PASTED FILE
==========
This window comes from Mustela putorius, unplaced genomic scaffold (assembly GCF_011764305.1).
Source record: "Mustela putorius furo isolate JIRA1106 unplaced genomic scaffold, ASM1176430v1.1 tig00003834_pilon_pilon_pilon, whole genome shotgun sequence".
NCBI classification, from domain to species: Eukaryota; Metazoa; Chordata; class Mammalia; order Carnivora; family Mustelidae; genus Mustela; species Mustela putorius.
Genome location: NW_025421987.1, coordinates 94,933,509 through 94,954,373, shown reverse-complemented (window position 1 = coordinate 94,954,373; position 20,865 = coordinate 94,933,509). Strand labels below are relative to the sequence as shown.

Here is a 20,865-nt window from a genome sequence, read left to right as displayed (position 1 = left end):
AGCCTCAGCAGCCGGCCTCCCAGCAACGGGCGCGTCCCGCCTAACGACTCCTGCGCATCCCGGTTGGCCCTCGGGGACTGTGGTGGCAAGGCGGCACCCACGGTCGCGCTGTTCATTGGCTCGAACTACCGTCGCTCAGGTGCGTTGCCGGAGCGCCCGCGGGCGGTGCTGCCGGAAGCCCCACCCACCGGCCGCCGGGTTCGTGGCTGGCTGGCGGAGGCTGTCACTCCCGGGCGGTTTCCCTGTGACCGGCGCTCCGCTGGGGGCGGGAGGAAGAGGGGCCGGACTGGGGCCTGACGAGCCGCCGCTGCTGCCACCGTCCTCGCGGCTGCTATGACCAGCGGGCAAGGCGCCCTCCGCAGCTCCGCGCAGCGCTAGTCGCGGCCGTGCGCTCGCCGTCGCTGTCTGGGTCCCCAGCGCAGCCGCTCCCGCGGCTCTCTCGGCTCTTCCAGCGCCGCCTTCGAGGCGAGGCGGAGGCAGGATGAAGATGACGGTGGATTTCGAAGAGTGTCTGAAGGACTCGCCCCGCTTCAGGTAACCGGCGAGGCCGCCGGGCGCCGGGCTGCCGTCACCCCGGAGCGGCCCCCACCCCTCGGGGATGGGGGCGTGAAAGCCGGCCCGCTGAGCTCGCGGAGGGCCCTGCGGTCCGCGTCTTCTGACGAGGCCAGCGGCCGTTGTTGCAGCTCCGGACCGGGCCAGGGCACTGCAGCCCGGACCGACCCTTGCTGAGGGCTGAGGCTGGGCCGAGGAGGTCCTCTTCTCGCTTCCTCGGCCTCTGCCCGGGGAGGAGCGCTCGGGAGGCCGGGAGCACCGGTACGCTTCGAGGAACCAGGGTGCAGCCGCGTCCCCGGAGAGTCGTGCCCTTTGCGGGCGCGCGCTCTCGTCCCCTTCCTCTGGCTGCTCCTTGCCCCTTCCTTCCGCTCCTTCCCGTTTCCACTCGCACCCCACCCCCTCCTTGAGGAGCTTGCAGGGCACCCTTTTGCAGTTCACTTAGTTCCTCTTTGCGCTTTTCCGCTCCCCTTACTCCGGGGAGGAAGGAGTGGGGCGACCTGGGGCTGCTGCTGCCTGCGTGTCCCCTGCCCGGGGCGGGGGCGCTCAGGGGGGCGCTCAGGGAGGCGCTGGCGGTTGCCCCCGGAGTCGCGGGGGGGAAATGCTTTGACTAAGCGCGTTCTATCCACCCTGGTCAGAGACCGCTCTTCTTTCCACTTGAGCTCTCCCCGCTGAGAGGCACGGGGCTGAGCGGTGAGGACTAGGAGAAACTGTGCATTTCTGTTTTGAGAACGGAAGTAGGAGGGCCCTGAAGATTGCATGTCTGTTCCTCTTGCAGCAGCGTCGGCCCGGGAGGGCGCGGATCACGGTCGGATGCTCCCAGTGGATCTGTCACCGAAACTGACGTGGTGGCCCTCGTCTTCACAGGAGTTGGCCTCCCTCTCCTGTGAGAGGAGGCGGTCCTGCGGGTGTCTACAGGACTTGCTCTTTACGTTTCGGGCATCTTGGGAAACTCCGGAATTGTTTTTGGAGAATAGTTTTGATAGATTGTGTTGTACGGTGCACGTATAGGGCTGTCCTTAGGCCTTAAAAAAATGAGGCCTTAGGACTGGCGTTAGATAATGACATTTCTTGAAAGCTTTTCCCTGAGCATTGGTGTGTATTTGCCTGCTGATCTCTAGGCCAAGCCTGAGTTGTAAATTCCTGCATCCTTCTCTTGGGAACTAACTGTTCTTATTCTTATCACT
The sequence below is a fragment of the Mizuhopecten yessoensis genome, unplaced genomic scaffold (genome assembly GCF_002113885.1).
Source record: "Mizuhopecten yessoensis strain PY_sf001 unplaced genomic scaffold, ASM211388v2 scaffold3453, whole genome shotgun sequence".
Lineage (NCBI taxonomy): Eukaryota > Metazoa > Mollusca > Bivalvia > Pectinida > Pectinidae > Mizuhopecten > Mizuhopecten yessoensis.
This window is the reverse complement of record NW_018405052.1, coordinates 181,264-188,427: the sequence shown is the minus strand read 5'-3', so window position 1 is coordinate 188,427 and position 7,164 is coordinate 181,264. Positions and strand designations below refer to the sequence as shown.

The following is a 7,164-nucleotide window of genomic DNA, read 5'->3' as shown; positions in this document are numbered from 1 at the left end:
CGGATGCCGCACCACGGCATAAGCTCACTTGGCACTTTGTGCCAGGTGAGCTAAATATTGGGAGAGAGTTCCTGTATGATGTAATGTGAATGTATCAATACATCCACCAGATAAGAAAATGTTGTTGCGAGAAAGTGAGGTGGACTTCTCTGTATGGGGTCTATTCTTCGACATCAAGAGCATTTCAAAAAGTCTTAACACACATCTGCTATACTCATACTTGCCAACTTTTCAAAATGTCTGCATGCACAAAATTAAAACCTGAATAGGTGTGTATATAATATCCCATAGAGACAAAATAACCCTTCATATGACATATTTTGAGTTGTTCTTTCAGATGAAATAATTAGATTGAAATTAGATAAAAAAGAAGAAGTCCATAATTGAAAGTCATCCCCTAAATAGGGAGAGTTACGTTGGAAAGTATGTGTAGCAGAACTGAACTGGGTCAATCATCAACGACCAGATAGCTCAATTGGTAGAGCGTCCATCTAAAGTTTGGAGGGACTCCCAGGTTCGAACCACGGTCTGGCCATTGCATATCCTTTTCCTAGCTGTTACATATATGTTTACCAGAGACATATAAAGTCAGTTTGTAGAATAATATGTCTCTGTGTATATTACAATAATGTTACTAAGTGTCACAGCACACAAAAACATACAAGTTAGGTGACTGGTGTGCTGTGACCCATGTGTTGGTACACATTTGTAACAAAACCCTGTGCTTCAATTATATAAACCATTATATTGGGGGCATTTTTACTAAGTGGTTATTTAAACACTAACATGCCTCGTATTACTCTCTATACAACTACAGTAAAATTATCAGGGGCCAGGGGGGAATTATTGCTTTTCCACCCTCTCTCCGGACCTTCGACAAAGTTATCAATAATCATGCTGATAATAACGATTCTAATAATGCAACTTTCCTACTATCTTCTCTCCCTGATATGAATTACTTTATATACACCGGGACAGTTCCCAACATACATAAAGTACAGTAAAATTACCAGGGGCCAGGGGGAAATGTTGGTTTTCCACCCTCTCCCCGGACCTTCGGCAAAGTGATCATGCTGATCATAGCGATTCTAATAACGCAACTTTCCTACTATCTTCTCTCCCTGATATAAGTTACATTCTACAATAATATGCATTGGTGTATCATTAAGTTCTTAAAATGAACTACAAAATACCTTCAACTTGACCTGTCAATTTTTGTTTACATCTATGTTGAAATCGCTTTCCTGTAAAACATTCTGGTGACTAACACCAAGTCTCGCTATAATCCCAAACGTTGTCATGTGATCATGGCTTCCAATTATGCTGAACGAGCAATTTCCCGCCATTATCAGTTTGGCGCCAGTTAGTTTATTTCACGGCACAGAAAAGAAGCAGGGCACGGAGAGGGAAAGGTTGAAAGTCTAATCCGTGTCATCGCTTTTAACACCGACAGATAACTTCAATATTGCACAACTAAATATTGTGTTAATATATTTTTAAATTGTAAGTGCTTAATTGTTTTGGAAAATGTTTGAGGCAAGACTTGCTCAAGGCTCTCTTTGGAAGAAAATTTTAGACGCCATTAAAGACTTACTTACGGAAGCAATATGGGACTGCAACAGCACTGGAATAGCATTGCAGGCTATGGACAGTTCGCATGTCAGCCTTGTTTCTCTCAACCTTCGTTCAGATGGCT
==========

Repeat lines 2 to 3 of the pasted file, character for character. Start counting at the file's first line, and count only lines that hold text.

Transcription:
Source record: "Mustela putorius furo isolate JIRA1106 unplaced genomic scaffold, ASM1176430v1.1 tig00003834_pilon_pilon_pilon, whole genome shotgun sequence".
NCBI classification, from domain to species: Eukaryota; Metazoa; Chordata; class Mammalia; order Carnivora; family Mustelidae; genus Mustela; species Mustela putorius.